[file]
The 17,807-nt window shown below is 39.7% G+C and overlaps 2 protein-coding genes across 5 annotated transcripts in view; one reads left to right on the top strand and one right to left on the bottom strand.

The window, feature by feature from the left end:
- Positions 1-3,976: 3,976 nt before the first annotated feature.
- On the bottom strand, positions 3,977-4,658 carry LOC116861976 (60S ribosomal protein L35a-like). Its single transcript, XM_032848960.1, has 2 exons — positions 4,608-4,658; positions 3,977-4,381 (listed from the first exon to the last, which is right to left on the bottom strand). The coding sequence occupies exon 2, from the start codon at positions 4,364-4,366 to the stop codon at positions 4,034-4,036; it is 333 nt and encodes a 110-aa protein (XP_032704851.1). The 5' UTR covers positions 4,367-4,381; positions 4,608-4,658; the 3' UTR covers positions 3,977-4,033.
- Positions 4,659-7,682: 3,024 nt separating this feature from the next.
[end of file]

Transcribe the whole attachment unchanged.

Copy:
The 17,807-nt window shown below is 39.7% G+C and overlaps 2 protein-coding genes across 5 annotated transcripts in view; one reads left to right on the top strand and one right to left on the bottom strand.

The window, feature by feature from the left end:
- Positions 1-3,976: 3,976 nt before the first annotated feature.
- On the bottom strand, positions 3,977-4,658 carry LOC116861976 (60S ribosomal protein L35a-like). Its single transcript, XM_032848960.1, has 2 exons — positions 4,608-4,658; positions 3,977-4,381 (listed from the first exon to the last, which is right to left on the bottom strand). The coding sequence occupies exon 2, from the start codon at positions 4,364-4,366 to the stop codon at positions 4,034-4,036; it is 333 nt and encodes a 110-aa protein (XP_032704851.1). The 5' UTR covers positions 4,367-4,381; positions 4,608-4,658; the 3' UTR covers positions 3,977-4,033.
- Positions 4,659-7,682: 3,024 nt separating this feature from the next.